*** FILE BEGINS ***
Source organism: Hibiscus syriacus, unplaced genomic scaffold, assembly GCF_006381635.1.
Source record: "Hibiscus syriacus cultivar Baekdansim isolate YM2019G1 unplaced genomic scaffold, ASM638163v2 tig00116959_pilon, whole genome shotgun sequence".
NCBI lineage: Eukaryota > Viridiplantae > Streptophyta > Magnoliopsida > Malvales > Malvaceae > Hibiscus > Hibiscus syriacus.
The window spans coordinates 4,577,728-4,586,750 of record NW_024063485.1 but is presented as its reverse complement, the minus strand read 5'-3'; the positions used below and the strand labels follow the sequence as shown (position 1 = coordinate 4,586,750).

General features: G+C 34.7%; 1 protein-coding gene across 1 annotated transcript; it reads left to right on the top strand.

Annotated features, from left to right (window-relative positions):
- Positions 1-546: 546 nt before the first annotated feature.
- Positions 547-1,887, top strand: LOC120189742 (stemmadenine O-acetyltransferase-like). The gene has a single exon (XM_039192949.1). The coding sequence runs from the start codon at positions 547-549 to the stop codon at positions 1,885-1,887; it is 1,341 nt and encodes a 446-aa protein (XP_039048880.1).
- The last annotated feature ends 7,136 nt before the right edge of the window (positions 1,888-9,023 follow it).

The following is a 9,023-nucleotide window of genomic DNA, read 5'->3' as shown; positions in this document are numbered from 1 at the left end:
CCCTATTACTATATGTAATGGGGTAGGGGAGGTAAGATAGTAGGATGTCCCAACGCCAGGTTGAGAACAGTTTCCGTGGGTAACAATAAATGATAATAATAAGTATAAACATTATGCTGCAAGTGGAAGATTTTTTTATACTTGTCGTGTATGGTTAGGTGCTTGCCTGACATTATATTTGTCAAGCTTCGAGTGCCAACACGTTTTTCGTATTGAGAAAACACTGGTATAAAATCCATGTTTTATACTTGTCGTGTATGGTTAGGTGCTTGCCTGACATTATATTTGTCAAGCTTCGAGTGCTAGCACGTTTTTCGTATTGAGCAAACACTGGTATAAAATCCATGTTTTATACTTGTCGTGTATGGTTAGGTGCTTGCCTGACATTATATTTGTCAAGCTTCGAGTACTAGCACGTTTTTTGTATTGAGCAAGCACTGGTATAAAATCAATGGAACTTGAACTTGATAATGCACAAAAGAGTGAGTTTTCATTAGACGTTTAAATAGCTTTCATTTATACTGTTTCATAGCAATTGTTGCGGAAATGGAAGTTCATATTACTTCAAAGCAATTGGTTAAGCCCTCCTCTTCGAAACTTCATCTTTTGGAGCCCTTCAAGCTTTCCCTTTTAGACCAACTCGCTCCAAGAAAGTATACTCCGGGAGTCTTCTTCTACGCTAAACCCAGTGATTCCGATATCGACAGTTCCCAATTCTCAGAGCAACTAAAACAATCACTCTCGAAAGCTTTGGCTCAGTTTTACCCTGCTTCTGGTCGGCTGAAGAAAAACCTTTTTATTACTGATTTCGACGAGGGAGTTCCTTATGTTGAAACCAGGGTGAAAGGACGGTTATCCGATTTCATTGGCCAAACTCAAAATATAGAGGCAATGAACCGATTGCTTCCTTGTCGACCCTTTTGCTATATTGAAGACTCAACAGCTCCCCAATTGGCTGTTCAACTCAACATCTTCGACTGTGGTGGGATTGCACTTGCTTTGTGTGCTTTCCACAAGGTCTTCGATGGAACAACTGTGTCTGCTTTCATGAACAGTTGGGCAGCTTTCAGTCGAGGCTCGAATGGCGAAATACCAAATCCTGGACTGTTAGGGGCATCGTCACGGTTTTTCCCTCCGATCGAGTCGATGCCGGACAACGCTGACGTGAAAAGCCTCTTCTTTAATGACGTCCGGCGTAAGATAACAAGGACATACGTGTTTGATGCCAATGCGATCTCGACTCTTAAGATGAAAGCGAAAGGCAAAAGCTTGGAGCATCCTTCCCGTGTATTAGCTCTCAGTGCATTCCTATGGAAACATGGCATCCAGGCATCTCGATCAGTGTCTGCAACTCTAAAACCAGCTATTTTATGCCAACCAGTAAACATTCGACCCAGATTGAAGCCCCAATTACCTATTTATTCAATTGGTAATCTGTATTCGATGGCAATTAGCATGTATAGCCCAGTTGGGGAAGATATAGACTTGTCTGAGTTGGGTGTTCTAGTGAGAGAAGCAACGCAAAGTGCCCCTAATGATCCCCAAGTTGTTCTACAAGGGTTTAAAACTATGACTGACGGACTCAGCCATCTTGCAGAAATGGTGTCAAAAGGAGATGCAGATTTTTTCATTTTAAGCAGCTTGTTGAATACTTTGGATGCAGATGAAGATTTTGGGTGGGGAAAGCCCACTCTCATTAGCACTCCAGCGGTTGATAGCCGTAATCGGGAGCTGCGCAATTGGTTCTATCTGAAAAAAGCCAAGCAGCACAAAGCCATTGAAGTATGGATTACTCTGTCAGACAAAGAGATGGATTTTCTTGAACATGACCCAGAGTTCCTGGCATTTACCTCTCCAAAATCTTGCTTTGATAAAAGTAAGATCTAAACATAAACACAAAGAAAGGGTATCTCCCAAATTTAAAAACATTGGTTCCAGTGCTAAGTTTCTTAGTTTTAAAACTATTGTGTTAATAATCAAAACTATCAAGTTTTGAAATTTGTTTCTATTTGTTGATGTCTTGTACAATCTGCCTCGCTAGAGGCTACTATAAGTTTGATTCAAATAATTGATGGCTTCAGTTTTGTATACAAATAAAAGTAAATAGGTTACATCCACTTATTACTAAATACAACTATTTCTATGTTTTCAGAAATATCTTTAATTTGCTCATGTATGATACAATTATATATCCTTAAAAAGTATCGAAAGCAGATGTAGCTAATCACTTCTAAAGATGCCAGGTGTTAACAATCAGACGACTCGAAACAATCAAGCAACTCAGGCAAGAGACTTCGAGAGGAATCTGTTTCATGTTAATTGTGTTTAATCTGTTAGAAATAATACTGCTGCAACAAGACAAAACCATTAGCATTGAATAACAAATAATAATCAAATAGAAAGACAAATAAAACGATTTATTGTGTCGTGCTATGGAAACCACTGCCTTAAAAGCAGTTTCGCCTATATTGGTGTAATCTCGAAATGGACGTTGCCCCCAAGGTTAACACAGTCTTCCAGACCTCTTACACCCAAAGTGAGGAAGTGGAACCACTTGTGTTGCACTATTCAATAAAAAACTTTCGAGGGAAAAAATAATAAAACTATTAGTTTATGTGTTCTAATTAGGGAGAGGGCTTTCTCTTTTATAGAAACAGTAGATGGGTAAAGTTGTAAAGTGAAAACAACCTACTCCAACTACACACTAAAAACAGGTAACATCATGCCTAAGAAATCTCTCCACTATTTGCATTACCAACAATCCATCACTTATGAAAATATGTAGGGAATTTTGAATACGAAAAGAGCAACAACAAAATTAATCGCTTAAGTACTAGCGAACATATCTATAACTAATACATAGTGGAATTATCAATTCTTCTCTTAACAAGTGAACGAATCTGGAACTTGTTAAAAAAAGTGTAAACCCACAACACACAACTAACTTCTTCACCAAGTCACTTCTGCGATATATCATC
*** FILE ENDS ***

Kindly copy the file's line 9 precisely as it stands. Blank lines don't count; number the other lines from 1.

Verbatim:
- The last annotated feature ends 7,136 nt before the right edge of the window (positions 1,888-9,023 follow it).